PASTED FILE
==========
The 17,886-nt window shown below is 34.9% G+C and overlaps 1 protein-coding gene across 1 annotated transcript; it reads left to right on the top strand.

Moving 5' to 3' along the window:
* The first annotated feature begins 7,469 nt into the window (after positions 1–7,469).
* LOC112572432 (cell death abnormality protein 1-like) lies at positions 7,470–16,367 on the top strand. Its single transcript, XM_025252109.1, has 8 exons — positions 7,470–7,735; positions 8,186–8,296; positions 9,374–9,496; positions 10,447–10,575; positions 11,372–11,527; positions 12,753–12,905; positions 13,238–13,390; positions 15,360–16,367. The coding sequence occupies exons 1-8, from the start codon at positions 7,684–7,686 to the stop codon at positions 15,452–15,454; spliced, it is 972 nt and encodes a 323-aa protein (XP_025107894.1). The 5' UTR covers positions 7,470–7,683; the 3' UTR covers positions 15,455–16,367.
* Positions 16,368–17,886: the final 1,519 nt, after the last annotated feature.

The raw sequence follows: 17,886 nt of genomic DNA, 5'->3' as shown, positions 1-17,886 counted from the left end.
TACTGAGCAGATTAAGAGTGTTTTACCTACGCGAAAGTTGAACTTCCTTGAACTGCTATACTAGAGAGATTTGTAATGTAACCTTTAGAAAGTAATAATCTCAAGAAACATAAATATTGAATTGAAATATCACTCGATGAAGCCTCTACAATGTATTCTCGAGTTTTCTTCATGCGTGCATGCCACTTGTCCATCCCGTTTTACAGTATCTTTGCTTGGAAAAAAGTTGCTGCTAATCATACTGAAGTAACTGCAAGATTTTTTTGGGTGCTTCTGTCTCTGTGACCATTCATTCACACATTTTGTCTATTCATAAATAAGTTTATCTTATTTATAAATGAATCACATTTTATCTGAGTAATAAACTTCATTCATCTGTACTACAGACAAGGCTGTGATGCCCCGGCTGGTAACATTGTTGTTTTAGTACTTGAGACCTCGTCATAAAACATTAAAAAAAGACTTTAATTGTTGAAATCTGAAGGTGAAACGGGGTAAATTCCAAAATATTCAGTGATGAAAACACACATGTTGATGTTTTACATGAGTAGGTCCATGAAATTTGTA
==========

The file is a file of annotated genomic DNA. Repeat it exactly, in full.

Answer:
The 17,886-nt window shown below is 34.9% G+C and overlaps 1 protein-coding gene across 1 annotated transcript; it reads left to right on the top strand.

Moving 5' to 3' along the window:
* The first annotated feature begins 7,469 nt into the window (after positions 1–7,469).
* LOC112572432 (cell death abnormality protein 1-like) lies at positions 7,470–16,367 on the top strand. Its single transcript, XM_025252109.1, has 8 exons — positions 7,470–7,735; positions 8,186–8,296; positions 9,374–9,496; positions 10,447–10,575; positions 11,372–11,527; positions 12,753–12,905; positions 13,238–13,390; positions 15,360–16,367. The coding sequence occupies exons 1-8, from the start codon at positions 7,684–7,686 to the stop codon at positions 15,452–15,454; spliced, it is 972 nt and encodes a 323-aa protein (XP_025107894.1). The 5' UTR covers positions 7,470–7,683; the 3' UTR covers positions 15,455–16,367.
* Positions 16,368–17,886: the final 1,519 nt, after the last annotated feature.

The raw sequence follows: 17,886 nt of genomic DNA, 5'->3' as shown, positions 1-17,886 counted from the left end.
TACTGAGCAGATTAAGAGTGTTTTACCTACGCGAAAGTTGAACTTCCTTGAACTGCTATACTAGAGAGATTTGTAATGTAACCTTTAGAAAGTAATAATCTCAAGAAACATAAATATTGAATTGAAATATCACTCGATGAAGCCTCTACAATGTATTCTCGAGTTTTCTTCATGCGTGCATGCCACTTGTCCATCCCGTTTTACAGTATCTTTGCTTGGAAAAAAGTTGCTGCTAATCATACTGAAGTAACTGCAAGATTTTTTTGGGTGCTTCTGTCTCTGTGACCATTCATTCACACATTTTGTCTATTCATAAATAAGTTTATCTTATTTATAAATGAATCACATTTTATCTGAGTAATAAACTTCATTCATCTGTACTACAGACAAGGCTGTGATGCCCCGGCTGGTAACATTGTTGTTTTAGTACTTGAGACCTCGTCATAAAACATTAAAAAAAGACTTTAATTGTTGAAATCTGAAGGTGAAACGGGGTAAATTCCAAAATATTCAGTGATGAAAACACACATGTTGATGTTTTACATGAGTAGGTCCATGAAATTTGTA